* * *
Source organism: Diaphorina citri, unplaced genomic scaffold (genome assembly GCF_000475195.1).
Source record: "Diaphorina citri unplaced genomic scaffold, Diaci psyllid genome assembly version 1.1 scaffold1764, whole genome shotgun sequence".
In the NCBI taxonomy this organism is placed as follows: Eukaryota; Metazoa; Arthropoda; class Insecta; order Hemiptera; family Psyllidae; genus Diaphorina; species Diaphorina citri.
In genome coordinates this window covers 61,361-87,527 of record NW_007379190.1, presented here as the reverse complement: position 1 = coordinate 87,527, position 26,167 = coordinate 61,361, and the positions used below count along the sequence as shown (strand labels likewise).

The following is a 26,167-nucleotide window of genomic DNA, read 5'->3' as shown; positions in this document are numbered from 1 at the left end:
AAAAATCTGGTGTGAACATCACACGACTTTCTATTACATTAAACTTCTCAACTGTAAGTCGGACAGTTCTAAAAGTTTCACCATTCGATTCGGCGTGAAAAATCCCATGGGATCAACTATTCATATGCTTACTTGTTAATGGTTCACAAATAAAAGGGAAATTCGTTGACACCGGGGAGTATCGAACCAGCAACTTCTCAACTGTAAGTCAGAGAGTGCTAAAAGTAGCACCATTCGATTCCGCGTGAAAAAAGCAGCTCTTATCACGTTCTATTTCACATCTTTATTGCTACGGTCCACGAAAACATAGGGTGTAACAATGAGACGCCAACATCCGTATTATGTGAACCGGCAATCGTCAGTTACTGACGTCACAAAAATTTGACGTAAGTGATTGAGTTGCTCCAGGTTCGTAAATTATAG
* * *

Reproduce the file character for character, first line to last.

Source organism: Diaphorina citri, unplaced genomic scaffold (genome assembly GCF_000475195.1).
Source record: "Diaphorina citri unplaced genomic scaffold, Diaci psyllid genome assembly version 1.1 scaffold1764, whole genome shotgun sequence".
In the NCBI taxonomy this organism is placed as follows: Eukaryota; Metazoa; Arthropoda; class Insecta; order Hemiptera; family Psyllidae; genus Diaphorina; species Diaphorina citri.
In genome coordinates this window covers 61,361-87,527 of record NW_007379190.1, presented here as the reverse complement: position 1 = coordinate 87,527, position 26,167 = coordinate 61,361, and the positions used below count along the sequence as shown (strand labels likewise).

The following is a 26,167-nucleotide window of genomic DNA, read 5'->3' as shown; positions in this document are numbered from 1 at the left end:
AAAAATCTGGTGTGAACATCACACGACTTTCTATTACATTAAACTTCTCAACTGTAAGTCGGACAGTTCTAAAAGTTTCACCATTCGATTCGGCGTGAAAAATCCCATGGGATCAACTATTCATATGCTTACTTGTTAATGGTTCACAAATAAAAGGGAAATTCGTTGACACCGGGGAGTATCGAACCAGCAACTTCTCAACTGTAAGTCAGAGAGTGCTAAAAGTAGCACCATTCGATTCCGCGTGAAAAAAGCAGCTCTTATCACGTTCTATTTCACATCTTTATTGCTACGGTCCACGAAAACATAGGGTGTAACAATGAGACGCCAACATCCGTATTATGTGAACCGGCAATCGTCAGTTACTGACGTCACAAAAATTTGACGTAAGTGATTGAGTTGCTCCAGGTTCGTAAATTATAG